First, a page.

Thanks Dan

A couple follow up questions. My hull is pretty dry to the point that it creaks when you pick up the canoe. When do you know if oiling is needed? As for the filler, I ordered the OT but I don't know if that is water or oil based?
Was looking at your photo posts....Luv that new "workshop"...I am using the same thing . While looking at your canoe stand (sawhorse) I found when I visited Rollin Thurlows shop last summer that he uses a cross brace at the base to stabilize it from developing a "wabble" I did that to mine and it made it really secure. I extended mine a few more inches past the legs to make it more "tip proof"....Cant wait to see it when its done...not gonna wish you good luck becasue I sense determination to make it right;)
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Gil, you may remember this post awhile back with the pictures of my project.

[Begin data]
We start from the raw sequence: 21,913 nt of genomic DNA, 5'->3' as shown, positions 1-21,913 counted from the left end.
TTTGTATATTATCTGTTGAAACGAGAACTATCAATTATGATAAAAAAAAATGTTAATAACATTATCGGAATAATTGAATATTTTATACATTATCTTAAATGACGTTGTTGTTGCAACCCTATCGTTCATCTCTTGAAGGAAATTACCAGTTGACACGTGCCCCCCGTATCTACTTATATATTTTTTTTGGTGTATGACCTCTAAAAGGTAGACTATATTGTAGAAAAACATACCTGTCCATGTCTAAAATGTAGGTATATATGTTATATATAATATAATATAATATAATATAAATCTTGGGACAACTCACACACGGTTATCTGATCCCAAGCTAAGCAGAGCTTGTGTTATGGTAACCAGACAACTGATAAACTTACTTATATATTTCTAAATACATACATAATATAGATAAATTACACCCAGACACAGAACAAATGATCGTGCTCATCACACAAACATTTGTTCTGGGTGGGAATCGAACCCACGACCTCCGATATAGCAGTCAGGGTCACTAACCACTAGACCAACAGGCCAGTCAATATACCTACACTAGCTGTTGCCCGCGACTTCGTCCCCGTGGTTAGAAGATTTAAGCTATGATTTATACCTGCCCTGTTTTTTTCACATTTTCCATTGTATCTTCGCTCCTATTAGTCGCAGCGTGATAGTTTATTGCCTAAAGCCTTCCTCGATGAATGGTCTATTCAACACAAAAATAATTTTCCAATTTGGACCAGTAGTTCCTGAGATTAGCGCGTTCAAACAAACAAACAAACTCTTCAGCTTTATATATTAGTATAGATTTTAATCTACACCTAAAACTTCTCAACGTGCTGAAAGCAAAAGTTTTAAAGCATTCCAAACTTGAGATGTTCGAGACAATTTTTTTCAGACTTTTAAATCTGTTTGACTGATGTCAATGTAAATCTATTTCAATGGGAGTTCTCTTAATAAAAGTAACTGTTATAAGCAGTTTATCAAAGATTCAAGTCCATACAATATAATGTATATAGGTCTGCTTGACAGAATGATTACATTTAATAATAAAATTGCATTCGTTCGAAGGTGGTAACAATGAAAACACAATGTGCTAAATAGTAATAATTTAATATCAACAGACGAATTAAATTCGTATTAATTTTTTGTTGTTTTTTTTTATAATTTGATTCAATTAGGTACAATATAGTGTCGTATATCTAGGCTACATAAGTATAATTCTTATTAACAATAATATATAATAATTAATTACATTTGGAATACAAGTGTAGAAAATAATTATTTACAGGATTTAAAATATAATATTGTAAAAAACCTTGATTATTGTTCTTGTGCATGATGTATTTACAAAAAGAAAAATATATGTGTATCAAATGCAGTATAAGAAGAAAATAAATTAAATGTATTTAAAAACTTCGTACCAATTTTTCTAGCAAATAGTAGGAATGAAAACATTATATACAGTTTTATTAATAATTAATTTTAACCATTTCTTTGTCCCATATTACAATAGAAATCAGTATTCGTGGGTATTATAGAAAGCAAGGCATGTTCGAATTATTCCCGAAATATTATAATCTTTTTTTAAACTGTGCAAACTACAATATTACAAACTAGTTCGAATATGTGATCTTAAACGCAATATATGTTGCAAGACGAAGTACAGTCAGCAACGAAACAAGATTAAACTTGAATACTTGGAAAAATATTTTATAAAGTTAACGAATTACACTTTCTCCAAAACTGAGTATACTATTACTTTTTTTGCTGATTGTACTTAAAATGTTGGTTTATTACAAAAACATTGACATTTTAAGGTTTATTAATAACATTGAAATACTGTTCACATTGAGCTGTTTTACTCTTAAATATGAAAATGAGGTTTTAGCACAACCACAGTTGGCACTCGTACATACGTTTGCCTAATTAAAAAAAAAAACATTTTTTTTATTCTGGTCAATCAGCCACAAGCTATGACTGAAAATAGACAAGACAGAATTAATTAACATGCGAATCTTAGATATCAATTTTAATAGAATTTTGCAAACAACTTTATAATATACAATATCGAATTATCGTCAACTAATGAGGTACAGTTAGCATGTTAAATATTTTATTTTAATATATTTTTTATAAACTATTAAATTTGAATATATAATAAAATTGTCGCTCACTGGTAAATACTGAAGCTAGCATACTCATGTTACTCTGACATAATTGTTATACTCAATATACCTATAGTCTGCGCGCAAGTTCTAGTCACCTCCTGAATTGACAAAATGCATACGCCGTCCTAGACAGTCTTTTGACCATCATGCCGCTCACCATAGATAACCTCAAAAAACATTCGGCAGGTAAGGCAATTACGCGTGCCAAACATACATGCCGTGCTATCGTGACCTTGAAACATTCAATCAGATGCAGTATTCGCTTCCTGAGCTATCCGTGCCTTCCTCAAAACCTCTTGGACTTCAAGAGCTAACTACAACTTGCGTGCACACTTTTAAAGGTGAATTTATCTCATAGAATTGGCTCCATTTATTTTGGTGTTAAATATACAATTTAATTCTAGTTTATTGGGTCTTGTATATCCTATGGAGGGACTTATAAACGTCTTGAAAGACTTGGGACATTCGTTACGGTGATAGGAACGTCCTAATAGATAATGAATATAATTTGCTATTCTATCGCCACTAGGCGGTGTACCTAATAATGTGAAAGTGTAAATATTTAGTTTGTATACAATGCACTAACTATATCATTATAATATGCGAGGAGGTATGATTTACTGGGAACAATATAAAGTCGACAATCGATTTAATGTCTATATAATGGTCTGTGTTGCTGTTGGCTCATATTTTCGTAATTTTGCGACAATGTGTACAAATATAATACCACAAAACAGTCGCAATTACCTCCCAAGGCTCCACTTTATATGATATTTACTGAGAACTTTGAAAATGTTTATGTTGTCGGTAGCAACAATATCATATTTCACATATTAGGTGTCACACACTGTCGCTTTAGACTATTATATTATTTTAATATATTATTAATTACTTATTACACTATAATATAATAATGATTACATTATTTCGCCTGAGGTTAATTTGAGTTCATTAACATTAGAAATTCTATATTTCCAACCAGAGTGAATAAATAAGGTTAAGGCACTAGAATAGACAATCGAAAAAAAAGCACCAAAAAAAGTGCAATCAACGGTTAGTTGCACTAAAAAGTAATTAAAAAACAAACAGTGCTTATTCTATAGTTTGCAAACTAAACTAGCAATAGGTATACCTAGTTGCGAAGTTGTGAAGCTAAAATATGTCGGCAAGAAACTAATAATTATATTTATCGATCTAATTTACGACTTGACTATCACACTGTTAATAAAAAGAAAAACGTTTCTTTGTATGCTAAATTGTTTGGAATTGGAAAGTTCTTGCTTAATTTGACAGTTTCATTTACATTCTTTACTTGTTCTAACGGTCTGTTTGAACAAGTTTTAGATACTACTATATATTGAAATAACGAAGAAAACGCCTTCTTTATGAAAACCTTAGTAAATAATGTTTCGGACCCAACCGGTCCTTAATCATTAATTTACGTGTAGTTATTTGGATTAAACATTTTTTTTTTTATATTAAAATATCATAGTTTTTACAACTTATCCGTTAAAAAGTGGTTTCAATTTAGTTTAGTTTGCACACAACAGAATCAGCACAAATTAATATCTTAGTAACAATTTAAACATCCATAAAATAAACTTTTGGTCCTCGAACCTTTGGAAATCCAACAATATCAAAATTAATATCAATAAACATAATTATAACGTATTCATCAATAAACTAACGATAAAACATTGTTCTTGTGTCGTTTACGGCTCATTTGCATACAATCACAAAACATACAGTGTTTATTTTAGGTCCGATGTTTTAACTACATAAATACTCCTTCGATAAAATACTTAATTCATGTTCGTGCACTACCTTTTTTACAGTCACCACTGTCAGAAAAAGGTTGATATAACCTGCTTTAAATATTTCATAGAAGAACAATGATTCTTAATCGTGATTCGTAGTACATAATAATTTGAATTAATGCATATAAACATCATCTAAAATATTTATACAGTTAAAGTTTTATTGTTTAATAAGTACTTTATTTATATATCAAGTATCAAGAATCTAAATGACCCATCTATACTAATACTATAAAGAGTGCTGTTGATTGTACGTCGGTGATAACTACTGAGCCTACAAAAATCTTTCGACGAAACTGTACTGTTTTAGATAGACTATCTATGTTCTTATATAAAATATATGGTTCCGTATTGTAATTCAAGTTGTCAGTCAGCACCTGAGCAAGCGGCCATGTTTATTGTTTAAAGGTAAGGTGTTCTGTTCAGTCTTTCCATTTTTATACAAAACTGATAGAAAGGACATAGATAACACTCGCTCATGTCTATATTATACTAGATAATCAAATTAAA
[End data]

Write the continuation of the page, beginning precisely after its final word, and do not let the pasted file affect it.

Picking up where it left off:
In the hands of a professional...

Just wanted to update everyone that I have turned over my "project" to Gil Cramer and am excited about his work.

Despite my best intentions, I gave up on doing the work myself for a few reasons:
1) OT has continuallly messed up my parts orders, resulting 4-5 weeks of delay two times going now;
2) OT failed to send at all the gunwales that I ordered to the local canoe shop that I arranged for them to send them to. Their excuse was the order was never placed;
3) my lack of confidence in the ability to splice in the stem tops...and;
4) Even the replacement mahogany decks that i received from OT the second time are not the right ones. Gil thinks he can use them anyway...we'll see

In addition to the above, my job has us moving and we have to put the house up for sale...and movers...and...well, now you see my predicament.

I feel so much better knowing when I am beat and handing it off to a professional like Gil. Can't wait to paddle next season.
dugkim said:
Despite my best intentions, I gave up on doing the work myself for a few reasons...and...I feel so much better knowing when I am beat...

Personally, I think there's absolutely no reason to explain WHY you "gave up" and KNOWING your limits and WHEN to give up is a very fine quality to have.